Could you tell us a little about yourself? How has your career been shaped so far?
I graduated from TED Ankara College in 2003 and from Bilkent University, Department of International Relations in 2007. Studies on the concept of war, both general and specific, in the UK have always intrigued me. Within this framework, I made all my applications for master’s degrees to universities in the United Kingdom.
After the global economic crisis that started in the UK in 2007, I was not able to develop myself or continue my doctorate by working abroad for a while, especially due to the national security motives brought by my field. In the current environment in Türkiye, where defence platform manufacturers need engineering knowledge rather than political analysis, I returned to my country with the thought that the best decision for me would be to try to put what I learned into practice as soon as possible, even in other working environments.
I started my job at the end of 2009 by passing the Ministry of Foreign Affairs exams. After nearly two years and my military service in Ankara, I worked at our Lusaka, Wellington and Baghdad Embassies. After my duty at Headquarters in 2018, I started my duty at the Permanent Representation of Türkiye to the Council of Europe in Strasbourg in September 2020.
Could you give some information about the university you studied with the Jean Monnet Scholarship and the subject you worked on?
Within the “London University System”, King’s College London is one of the biggest founding colleges of the period and perhaps today. It is one of the few educational institutions in the world in the field of “War Studies”, which earned the right to issue a diploma on its behalf, in the year before the year I graduated. Spread over at least five campuses in the city centre of London, the school stands out in terms of academic staff accessibility and library services, as well as faculty/student ratio. Its social life is particularly lively.
Contemporary war studies was an area of exclusive interest to professional soldiers until a century or two ago. Although there are very old and still reliable sources such as the works of Sun Tzu, the need to keep up with the requirements of our time has produced many thinkers, especially Jomini, Mahan, Schelling, Hart and of course von Clausewitz.
Of course, war studies cannot cover military activities that require professional career development from a very young age and take years to specialise, such as war work, command and management of operations; attempts to the contrary must be met with a smile. On the other hand, war studies can offer a different perspective to civilians in terms of both its historical background and theoretical framework, and it makes it possible to analyse the history and theory of war, the situation on the ground and its impact on humanity in a calm manner.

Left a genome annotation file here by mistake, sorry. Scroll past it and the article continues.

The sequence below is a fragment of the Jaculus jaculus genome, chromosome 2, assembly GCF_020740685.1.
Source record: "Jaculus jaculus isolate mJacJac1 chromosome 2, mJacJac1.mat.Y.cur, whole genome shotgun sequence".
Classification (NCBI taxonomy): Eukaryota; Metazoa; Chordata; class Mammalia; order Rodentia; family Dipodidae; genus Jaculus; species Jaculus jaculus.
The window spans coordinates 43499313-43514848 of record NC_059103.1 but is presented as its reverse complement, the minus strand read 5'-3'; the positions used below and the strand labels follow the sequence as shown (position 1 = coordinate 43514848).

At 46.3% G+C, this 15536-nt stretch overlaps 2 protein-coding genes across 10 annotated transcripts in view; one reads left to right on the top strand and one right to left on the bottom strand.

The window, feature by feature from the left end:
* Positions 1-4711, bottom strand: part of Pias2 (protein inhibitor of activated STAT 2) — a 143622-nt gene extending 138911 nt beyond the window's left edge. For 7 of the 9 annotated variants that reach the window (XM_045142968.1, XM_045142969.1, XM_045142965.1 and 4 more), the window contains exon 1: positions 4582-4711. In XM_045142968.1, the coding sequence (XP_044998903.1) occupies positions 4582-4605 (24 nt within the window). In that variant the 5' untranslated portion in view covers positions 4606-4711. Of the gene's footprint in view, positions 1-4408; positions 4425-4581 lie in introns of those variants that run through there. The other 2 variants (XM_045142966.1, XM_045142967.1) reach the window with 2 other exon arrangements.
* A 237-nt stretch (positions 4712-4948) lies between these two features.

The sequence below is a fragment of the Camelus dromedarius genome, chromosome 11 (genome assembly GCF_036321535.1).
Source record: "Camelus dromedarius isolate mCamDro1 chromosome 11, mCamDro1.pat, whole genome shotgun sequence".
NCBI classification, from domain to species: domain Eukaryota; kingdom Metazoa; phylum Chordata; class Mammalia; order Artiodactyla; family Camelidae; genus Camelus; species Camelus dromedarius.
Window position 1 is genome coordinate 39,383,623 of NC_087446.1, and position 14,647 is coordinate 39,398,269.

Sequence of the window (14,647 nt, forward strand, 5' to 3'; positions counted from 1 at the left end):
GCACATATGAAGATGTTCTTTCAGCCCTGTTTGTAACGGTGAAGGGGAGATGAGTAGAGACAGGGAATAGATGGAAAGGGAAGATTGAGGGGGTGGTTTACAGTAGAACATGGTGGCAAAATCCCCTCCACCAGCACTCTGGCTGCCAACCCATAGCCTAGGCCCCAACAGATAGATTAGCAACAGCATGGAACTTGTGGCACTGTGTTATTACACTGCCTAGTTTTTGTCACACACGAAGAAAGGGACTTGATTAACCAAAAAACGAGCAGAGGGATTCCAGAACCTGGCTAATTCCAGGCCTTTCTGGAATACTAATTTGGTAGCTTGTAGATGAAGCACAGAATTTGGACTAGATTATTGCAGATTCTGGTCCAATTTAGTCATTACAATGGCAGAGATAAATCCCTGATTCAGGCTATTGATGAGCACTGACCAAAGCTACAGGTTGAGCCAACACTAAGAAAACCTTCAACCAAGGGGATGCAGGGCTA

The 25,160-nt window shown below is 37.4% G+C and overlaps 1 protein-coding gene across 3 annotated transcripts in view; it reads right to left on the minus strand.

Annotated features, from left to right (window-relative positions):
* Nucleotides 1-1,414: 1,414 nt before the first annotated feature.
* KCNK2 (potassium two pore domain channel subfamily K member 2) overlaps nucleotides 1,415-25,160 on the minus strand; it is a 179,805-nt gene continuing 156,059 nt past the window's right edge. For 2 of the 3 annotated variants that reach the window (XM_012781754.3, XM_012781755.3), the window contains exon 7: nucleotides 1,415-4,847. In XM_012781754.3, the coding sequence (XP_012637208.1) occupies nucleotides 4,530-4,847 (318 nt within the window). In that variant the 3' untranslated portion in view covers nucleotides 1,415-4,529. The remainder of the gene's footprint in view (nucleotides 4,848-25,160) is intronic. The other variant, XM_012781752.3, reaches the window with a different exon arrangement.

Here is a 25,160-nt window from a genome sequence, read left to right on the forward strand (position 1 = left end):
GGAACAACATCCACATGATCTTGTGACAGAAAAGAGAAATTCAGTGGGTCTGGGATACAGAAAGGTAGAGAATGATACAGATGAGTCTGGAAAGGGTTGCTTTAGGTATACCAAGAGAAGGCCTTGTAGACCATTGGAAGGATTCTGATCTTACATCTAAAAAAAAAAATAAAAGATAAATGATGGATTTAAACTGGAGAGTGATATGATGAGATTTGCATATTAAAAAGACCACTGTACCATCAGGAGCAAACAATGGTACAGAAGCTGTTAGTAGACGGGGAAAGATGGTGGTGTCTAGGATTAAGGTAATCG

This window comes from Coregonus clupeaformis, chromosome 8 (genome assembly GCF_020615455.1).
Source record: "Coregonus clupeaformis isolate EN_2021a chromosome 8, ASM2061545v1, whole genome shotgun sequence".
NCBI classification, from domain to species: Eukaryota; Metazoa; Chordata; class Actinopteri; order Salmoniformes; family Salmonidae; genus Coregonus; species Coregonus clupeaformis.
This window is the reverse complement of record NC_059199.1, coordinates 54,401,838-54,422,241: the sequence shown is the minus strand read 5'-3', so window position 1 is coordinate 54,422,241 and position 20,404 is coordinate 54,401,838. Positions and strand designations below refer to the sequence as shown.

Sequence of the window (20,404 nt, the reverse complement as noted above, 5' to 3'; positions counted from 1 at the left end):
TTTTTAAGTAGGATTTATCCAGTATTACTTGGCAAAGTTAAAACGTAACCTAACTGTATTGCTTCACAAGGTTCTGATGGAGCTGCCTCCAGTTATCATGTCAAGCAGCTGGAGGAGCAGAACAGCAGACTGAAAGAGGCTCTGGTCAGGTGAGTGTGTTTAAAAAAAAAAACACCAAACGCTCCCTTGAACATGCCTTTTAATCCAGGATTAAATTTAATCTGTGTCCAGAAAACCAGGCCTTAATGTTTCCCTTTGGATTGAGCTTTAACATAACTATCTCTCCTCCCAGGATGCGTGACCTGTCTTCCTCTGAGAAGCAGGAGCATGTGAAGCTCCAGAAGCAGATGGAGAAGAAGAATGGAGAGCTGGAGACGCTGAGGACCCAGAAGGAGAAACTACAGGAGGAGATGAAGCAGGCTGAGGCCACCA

War studies is a unique academic discipline that provides the ability to deal with all our interlocutors calmly on issues that may be sensitive at best and endanger the existence of people and societies at worst.
How did the education you completed through the Jean Monnet Scholarship Programme affect your thoughts on the European Union?
In the years when the Common Foreign and Security Policy came forward and the formation of the “European Army” was mentioned, even at the time of the Jean Monnet Scholarship Programme exam interview I mentioned that this was not realistic yet. It was stated by many circles that the EU was dragged into an irreversible inconsistency as of 2004 at the latest. In football terms, it unfortunately turned into a project where the initial idea behind it was good, the beginning was positive, but its implementation ended up in need of repair. Of course, time will tell what the EU project will bring for its members, its former member and its environment, whose final execution requires refinements in many respects.
What I saw in the UK and the process leading up to the UK’s subsequent exit from the EU reinforced this view.
If I go back to my football analogy above, I am sadly watching a project that could have been very successful if executed correctly, drifting towards failure due to malice and negligence.
What would you like to recommend to Jean Monnet scholarship candidates?
Let them not magnify anything in their eyes; they should be courageous. They should not let others think for or on behalf of themselves. Let them always surround themselves with better quality cultural and artistic works.